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Last came Lien, born in ’92 with cerebral palsy. We met her (on a soon-to-be stormy day) laying in bed, pressing her nails against her hands and grinding her teeth, as a sign that ‘the weather was about to change’, said her mother. At times, she presses her nails so hard against her hands that they end up cutting her palms and drying them out. Given this, her parents give her folded carton to hold in her hands to protect her from further cutting.



‘It is a full time job, 24 hours of the day are invested in taking care of Lien; she constantly needs for one of us to help her’, says her mother, Phan Thi Do.

As we went around meeting the different families suffering from the effects of Agent Orange (AO) exposure, a clear pattern began to appear -one of the mother as the main caregiver. It wasn’t that the father was absent, it was just that the mother’s dedication and willingness to sacrifice for her children who suffered the most was extraordinary.

I entered Lien’s room and her mother welcomed me with a smile, while she continued wiping her daughter’s face with a damp cloth. Soon after, Mr. Xoan silently peeked into the room and IMG_3042 was made. I couldn’t help but to shed a tear as I looked at my DSLR display and noticed how the photo told the story of so many families exposed to AO; a story of thousands of mothers taking the huge responsibility of caring after their children while the father figure sheepishly looked from afar.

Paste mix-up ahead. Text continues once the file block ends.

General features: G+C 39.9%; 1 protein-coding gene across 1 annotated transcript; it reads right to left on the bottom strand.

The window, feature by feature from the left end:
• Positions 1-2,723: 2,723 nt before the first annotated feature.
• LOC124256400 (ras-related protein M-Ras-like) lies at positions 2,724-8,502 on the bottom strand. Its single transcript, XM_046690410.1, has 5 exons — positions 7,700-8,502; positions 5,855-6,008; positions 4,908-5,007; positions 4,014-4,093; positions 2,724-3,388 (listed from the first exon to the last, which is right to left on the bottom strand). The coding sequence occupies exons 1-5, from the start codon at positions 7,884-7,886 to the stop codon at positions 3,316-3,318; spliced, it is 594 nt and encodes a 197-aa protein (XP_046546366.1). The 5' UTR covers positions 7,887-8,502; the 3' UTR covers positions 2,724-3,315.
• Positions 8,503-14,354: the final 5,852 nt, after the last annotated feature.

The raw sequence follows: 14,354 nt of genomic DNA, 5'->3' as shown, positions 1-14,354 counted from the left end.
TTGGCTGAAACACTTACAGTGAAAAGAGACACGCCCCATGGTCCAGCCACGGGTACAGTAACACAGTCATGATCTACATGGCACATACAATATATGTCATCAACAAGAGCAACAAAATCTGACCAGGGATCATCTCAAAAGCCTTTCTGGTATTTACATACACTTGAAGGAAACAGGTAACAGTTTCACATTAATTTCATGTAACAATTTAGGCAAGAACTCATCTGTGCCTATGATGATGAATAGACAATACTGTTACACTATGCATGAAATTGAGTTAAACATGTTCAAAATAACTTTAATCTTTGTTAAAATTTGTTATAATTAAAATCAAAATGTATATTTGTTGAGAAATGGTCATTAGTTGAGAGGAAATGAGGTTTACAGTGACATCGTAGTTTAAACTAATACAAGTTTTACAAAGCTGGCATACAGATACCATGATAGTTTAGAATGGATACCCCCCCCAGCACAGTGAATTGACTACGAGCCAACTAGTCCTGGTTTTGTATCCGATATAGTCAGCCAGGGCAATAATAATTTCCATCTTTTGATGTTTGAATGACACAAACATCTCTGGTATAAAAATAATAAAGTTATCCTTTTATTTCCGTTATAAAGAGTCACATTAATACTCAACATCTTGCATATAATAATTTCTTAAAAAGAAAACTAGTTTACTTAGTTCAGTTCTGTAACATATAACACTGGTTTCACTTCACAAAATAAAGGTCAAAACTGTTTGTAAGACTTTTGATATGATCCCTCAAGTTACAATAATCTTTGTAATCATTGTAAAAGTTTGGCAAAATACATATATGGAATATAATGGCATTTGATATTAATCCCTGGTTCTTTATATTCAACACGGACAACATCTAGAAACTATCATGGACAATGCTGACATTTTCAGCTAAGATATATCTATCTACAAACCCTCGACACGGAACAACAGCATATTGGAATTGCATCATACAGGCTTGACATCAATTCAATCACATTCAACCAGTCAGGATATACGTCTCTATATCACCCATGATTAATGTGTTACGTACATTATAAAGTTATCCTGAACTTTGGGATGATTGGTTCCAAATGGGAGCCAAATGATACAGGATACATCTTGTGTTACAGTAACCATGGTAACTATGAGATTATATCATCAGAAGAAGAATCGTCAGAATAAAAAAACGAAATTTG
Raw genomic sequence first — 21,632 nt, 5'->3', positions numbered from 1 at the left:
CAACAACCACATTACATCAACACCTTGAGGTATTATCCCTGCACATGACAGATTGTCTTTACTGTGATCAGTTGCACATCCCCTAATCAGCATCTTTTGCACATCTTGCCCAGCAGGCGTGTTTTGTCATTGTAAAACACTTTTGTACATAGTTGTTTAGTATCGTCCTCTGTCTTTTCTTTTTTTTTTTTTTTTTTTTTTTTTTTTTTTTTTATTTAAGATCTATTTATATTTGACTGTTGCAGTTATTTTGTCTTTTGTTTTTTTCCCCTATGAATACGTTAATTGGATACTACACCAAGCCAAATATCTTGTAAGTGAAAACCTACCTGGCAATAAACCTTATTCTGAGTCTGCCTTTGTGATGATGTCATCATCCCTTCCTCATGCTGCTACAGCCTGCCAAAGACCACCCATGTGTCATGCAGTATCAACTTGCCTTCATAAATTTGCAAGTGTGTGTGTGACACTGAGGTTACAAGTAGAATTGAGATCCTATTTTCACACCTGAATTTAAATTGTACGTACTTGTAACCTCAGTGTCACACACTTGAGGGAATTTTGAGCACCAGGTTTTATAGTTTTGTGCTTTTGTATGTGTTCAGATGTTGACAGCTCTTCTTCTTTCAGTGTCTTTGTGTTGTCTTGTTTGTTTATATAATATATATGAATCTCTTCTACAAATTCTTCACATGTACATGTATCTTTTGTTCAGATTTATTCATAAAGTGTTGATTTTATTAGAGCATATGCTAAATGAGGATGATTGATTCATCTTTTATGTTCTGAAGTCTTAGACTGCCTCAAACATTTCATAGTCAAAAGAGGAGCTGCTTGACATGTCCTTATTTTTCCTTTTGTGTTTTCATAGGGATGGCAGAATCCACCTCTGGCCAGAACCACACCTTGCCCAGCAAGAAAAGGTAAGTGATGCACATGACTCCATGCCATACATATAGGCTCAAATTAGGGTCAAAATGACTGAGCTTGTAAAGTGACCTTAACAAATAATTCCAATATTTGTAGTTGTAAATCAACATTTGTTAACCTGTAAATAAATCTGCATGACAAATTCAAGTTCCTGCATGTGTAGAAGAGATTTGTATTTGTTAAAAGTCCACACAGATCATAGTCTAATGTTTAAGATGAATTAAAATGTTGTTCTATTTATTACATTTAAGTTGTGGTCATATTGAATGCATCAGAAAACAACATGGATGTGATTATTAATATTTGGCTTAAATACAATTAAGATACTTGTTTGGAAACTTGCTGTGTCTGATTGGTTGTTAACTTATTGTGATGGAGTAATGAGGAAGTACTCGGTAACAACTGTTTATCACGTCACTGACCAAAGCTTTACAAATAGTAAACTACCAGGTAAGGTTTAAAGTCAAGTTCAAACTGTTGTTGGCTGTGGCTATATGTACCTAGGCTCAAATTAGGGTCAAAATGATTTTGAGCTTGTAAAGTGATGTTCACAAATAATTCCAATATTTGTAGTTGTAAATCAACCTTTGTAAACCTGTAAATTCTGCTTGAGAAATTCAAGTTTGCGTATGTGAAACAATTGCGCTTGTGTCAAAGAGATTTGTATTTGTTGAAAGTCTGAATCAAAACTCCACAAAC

Moreover, in one of the many visits to Mr. Xoan’s family we found to our surprise that neither him nor Toan or Trung were around. ‘They went to Hue for their hemophiliac monthly treatment’, Mrs. Phan said. The treatment costs 6 million vnd (270.6 usd), an amount that their insurance covers at 80%. In the end, the fact that all men were unexpectedly gone turned out to be a blessing in disguise, as were able to witness the close connection that can only be present between a mother and her daughter.

For the next 5 hours we bore witnesses to how important Mrs. Phan has become to her daughter Lien, who caresses her mother’s arms and lays on her shoulder every time she can. That gesture could be interpreted as Lien’s demonstrating her affection and gratitude for the sacrifice her mother makes day by day.


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As I continued to look for details that will help tell Mrs. Phan’s family story, I notice a photo laying next to the kitchen but not hanging on the wall. The photo showed several discrepancies from the way her children actually looked, specifically the straight and tall posture that all of them exerted, so I inquired about it. ‘A friend of mine took our faces from different photos and photoshopped them to the bodies’, I was told.

Perhaps this was the way Mr. Xoan and Mrs. Phan want to remember their family: healthy, looking good and with no sign of that damn herbicide that changed their lives forever.


Posted By Armando Gallardo (Vietnam)

Posted Sep 9th, 2015